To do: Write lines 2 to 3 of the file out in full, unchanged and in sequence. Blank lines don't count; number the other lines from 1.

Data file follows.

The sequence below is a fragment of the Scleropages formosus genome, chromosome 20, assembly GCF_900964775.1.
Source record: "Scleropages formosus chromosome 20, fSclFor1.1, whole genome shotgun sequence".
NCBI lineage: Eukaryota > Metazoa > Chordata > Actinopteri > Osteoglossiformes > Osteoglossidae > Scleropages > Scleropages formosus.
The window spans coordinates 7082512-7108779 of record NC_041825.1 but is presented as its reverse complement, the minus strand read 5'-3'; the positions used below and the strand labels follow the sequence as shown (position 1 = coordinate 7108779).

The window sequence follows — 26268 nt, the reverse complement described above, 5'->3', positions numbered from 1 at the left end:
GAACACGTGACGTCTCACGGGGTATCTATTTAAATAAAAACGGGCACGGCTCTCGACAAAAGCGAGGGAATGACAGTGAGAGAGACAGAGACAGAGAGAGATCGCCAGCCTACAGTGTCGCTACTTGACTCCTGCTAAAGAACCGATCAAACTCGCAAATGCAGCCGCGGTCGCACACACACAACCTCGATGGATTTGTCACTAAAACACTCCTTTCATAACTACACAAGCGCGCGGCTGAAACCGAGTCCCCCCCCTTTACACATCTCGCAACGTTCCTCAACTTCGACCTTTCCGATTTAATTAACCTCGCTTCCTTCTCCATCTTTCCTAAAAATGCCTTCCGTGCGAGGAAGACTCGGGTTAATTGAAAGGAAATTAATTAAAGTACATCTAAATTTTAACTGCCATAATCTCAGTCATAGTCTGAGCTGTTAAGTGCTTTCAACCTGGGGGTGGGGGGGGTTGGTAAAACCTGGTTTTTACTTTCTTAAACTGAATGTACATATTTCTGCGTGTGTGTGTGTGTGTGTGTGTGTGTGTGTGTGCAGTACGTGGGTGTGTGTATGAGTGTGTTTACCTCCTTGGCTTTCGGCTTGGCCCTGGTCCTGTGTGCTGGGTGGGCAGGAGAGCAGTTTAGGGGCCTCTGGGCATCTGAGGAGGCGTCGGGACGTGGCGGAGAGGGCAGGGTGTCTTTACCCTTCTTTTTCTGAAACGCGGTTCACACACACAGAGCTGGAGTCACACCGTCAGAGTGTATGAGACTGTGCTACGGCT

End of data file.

Source record: "Scleropages formosus chromosome 20, fSclFor1.1, whole genome shotgun sequence".
NCBI lineage: Eukaryota > Metazoa > Chordata > Actinopteri > Osteoglossiformes > Osteoglossidae > Scleropages > Scleropages formosus.